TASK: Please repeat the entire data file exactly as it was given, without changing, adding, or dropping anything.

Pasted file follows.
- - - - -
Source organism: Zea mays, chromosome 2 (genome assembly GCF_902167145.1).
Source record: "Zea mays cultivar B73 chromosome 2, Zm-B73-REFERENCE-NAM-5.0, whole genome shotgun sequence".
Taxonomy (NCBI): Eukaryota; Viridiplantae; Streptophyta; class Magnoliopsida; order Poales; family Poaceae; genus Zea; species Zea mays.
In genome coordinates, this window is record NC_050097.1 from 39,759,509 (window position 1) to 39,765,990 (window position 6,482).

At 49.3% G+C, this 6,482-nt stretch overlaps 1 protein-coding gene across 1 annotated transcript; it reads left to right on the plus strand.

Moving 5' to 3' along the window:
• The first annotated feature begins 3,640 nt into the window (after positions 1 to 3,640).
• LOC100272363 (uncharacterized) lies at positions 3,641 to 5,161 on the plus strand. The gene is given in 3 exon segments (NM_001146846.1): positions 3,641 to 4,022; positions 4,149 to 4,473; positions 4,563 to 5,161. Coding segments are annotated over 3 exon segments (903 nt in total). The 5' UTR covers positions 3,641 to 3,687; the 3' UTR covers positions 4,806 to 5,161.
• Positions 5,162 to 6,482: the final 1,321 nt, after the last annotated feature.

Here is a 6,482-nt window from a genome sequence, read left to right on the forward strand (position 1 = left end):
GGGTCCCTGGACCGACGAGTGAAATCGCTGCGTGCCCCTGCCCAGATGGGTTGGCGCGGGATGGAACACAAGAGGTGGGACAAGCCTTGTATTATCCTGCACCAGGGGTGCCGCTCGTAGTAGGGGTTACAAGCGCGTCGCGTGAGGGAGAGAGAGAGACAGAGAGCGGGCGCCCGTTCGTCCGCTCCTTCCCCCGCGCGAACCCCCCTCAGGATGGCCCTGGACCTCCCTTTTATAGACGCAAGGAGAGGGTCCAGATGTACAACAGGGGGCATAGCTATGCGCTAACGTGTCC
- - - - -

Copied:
Source organism: Zea mays, chromosome 2 (genome assembly GCF_902167145.1).
Source record: "Zea mays cultivar B73 chromosome 2, Zm-B73-REFERENCE-NAM-5.0, whole genome shotgun sequence".
Taxonomy (NCBI): Eukaryota; Viridiplantae; Streptophyta; class Magnoliopsida; order Poales; family Poaceae; genus Zea; species Zea mays.
In genome coordinates, this window is record NC_050097.1 from 39,759,509 (window position 1) to 39,765,990 (window position 6,482).

At 49.3% G+C, this 6,482-nt stretch overlaps 1 protein-coding gene across 1 annotated transcript; it reads left to right on the plus strand.

Moving 5' to 3' along the window:
• The first annotated feature begins 3,640 nt into the window (after positions 1 to 3,640).
• LOC100272363 (uncharacterized) lies at positions 3,641 to 5,161 on the plus strand. The gene is given in 3 exon segments (NM_001146846.1): positions 3,641 to 4,022; positions 4,149 to 4,473; positions 4,563 to 5,161. Coding segments are annotated over 3 exon segments (903 nt in total). The 5' UTR covers positions 3,641 to 3,687; the 3' UTR covers positions 4,806 to 5,161.
• Positions 5,162 to 6,482: the final 1,321 nt, after the last annotated feature.

Here is a 6,482-nt window from a genome sequence, read left to right on the forward strand (position 1 = left end):
GGGTCCCTGGACCGACGAGTGAAATCGCTGCGTGCCCCTGCCCAGATGGGTTGGCGCGGGATGGAACACAAGAGGTGGGACAAGCCTTGTATTATCCTGCACCAGGGGTGCCGCTCGTAGTAGGGGTTACAAGCGCGTCGCGTGAGGGAGAGAGAGAGACAGAGAGCGGGCGCCCGTTCGTCCGCTCCTTCCCCCGCGCGAACCCCCCTCAGGATGGCCCTGGACCTCCCTTTTATAGACGCAAGGAGAGGGTCCAGATGTACAACAGGGGGCATAGCTATGCGCTAACGTGTCC